Lake County surveyor will plead guilty to federal charges
BY TERESA AUCH SCHULTZ email@example.com December 2, 2013 4:00PM
Lake County Surveyor George Van Til will plead guilty to wire fraud, according to a plea agreement filed Monday in U.S. District Court. | Post-Tribune File Photo
Updated: January 4, 2014 6:20AM
After vigorously proclaiming his innocence for months, Lake County Surveyor George Van Til is admitting he illegally used county employees and resources to run his re-election campaigns in 2008 and 2012.
“I did knowingly and intentionally request and direct some employees of the Lake County Surveyor’s Office to engage in political campaign work while they were being paid with Lake County governmental funds,” Van Til says in his plea agreement, filed Monday in the U.S. District Court in Hammond.
The long-time Lake County politician declared himself the victim of federal bullies after he was charged in May with using his office to run his campaigns, including hiring someone for about a month to do nothing but campaign and personal work. Other employees would sell fundraising tickets while on the county dime.
In a letter sent to the media shortly after he was indicted, Van Til claimed that he would defend himself with the truth and railed against the government’s investigation into him.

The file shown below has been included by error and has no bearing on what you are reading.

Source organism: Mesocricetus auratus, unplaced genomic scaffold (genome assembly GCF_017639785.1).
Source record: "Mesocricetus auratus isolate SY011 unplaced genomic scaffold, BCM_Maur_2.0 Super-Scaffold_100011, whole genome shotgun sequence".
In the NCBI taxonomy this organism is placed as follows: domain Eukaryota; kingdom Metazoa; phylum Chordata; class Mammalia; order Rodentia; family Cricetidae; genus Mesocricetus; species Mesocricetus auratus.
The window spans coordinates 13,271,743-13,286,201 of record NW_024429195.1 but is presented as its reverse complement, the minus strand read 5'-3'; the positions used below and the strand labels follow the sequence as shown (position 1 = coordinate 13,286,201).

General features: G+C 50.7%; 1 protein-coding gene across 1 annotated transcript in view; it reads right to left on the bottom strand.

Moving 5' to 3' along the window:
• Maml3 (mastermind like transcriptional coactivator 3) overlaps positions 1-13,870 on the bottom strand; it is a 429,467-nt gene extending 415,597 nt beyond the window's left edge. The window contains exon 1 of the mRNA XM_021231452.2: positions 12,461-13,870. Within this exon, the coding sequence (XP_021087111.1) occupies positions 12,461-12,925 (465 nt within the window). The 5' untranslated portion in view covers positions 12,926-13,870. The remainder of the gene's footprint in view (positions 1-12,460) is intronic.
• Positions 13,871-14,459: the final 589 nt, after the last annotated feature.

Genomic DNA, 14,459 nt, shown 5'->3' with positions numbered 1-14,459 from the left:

“I, like anyone, have made mistakes among many thousands of decisions, large and small, during my four decades in public life, government and politics, but I have not done what the government has accused me of,” he wrote at the time, adding that he was a man of “integrity.”
On Monday afternoon, Van Til declined to comment. He referred a reporter to his attorney, Scott King, who said they decided on the plea agreement because of several factors, including what King called Van Til’s serious health issues.
“I just think on balance this is the best resolution,” King said.
According to the agreement, Van Til will plead guilty to six counts of wire fraud and pay restitution, to be determined by a judge, to Lake County. Van Til faces up to 20 years in prison on the charges.
He is also voluntarily resigning from his office, although all convicted public officials are automatically removed from office by state law. King said Van Til would submit his resignation before the change of plea hearing, which is set for Thursday afternoon.
In return, prosecutors will recommend that he serve the minimum of whatever range the federal sentencing guidelines recommend and will allow him to ask that he serve his sentence somewhere other than jail. King said he would certainly ask that Van Til serve a sentence below the guideline range, noting that he has done good for the community, and would ask that he serve any sentence outside of prison.
However, prosecutors say in the indictment that they will ask that Van Til serve prison time.
The government will also drop two counts connected to obstructing justice. However, Van Til does admit in his plea deal that he did direct an employee on Feb. 27, 2012, to destroy a county hard drive in order to keep evidence on it hidden from federal agents.